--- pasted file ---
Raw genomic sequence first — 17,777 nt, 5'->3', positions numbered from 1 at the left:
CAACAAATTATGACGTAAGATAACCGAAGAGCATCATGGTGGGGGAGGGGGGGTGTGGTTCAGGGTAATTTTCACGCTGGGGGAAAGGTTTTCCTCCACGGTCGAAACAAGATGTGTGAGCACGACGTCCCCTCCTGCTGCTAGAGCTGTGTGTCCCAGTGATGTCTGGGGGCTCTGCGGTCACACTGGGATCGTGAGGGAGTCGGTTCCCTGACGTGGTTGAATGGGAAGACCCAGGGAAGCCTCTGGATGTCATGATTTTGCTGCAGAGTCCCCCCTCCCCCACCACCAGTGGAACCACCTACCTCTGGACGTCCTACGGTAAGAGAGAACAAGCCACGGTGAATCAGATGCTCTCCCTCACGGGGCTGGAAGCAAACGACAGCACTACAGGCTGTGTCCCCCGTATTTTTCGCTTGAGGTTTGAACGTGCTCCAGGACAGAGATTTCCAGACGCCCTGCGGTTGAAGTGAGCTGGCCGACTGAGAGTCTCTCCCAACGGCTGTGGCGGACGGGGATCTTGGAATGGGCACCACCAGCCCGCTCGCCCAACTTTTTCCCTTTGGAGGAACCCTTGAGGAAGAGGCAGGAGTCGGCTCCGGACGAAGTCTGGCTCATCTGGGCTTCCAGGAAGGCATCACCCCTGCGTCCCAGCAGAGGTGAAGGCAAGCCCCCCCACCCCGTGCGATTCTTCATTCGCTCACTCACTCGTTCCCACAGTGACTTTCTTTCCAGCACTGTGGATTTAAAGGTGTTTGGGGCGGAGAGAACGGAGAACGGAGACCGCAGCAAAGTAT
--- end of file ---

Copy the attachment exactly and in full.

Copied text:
Raw genomic sequence first — 17,777 nt, 5'->3', positions numbered from 1 at the left:
CAACAAATTATGACGTAAGATAACCGAAGAGCATCATGGTGGGGGAGGGGGGGTGTGGTTCAGGGTAATTTTCACGCTGGGGGAAAGGTTTTCCTCCACGGTCGAAACAAGATGTGTGAGCACGACGTCCCCTCCTGCTGCTAGAGCTGTGTGTCCCAGTGATGTCTGGGGGCTCTGCGGTCACACTGGGATCGTGAGGGAGTCGGTTCCCTGACGTGGTTGAATGGGAAGACCCAGGGAAGCCTCTGGATGTCATGATTTTGCTGCAGAGTCCCCCCTCCCCCACCACCAGTGGAACCACCTACCTCTGGACGTCCTACGGTAAGAGAGAACAAGCCACGGTGAATCAGATGCTCTCCCTCACGGGGCTGGAAGCAAACGACAGCACTACAGGCTGTGTCCCCCGTATTTTTCGCTTGAGGTTTGAACGTGCTCCAGGACAGAGATTTCCAGACGCCCTGCGGTTGAAGTGAGCTGGCCGACTGAGAGTCTCTCCCAACGGCTGTGGCGGACGGGGATCTTGGAATGGGCACCACCAGCCCGCTCGCCCAACTTTTTCCCTTTGGAGGAACCCTTGAGGAAGAGGCAGGAGTCGGCTCCGGACGAAGTCTGGCTCATCTGGGCTTCCAGGAAGGCATCACCCCTGCGTCCCAGCAGAGGTGAAGGCAAGCCCCCCCACCCCGTGCGATTCTTCATTCGCTCACTCACTCGTTCCCACAGTGACTTTCTTTCCAGCACTGTGGATTTAAAGGTGTTTGGGGCGGAGAGAACGGAGAACGGAGACCGCAGCAAAGTAT